What’s up? The Friday links (38)

Annals of Geophysics (former Annali di Geofisica) published a special volume “Geoethics and geological culture. Reflections from the Geoitalia Conference 2011“. This is pretty interesting for us bloggers, topics include:

  • Geoethics and geological culture: methods, goals and values able to influence society
  • Geoethical implications in risks and geo-resources management
  • Communication and education related to geosciences in a geoethical perspective
  • Geoheritage and geodiversity as values for sustainability

Even more interesting for me is a special issue yet to come: “The Emilia seismic sequence of May-June, 2012: preliminary data and results”. Paper submission deadline: July 22, 2012. 

Understanding earthquakes

Phys.org came up with a nice article on the installation of seismographs and why they are so useful for earthquake science: Toward a better understanding of earthquakes

Washington monument to be closed into 2014 because of EQ damage

The Washington Post reported that the Washington monument might be closed until 2014. This is because it will take much longer than expected to repair the earthquake damaged that was caused by the M5.8 Virginia earthquake of 23 August, 2011: Earthquake-damaged Washington Monument may be closed into 2014

Final report on Fukushima

The final report on the earthquake and tsunami damage to the Fukushima nuclear power plant has been released now. Read all the details in this pdf: Final Report.

Flash flood in Switzerland

Dave Petley always has the latest news on landslides and other types of mass movements. Now he came up with this great footage of a flash flood in the Swiss Alps:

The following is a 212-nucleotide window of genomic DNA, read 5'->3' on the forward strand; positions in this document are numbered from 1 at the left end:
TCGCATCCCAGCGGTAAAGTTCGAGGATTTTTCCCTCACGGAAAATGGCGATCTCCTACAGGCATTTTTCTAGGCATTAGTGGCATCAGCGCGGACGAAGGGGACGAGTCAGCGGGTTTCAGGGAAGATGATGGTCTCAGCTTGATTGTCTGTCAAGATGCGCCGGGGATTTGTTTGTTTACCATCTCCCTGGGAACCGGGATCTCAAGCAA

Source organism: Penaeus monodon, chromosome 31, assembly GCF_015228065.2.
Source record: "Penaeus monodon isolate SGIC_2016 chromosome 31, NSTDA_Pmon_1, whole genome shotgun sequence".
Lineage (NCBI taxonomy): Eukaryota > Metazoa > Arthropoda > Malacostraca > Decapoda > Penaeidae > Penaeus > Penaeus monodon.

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Impact of cuts to the earthquake hazards program

Over at Arizona Geology, Lee Allisson discusses the consequences of budget cuts on the national earthquake hazards program – absolutely worth reading.

Relativistic Baseball

Dan Satterfield linked to this great piece from well-known XKCD – what would happen if you’d manage to throw a baseball with 90% speed of light? XKCD has this great new service – ask a question, it will (probably) be answered on Tuesday.

Fifth’s moon of the ex-ninth planet

Pluto, the object formerly known as ninth planet of our solar system, has at least five moons, NASA studies revealed. Congratulations! But this won’t help to bring you back into our planet community… Hubbles discovers a fifth moon of Pluto.

USGS conducts airborne gravimetry, magnetics for fault detection in VA

If you’re in Virginia and happen to see a low-flying plane moving in spirals or other strange patterns, don’t wonder. It’s just the USGS performing an airborne gravity and magnetics survey to map active faults in Virginia.

Accretionary wedge #48: Geoscience and Technology

Charles Carrigan from Earth-like Planet is hosting the next Accretionary Wedge #48: Geoscience and Technology.  Great topic, I guess I will reveal some of the mysterious secrets of shallow geophysics during the next days…

Have a nice weekend!

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Christoph Grützner

Christoph Grützner

works at the Institute of Geological Sciences, Jena University. He likes Central Asia and the Mediterranean and looks for ancient earthquakes.

See all posts Christoph Grützner

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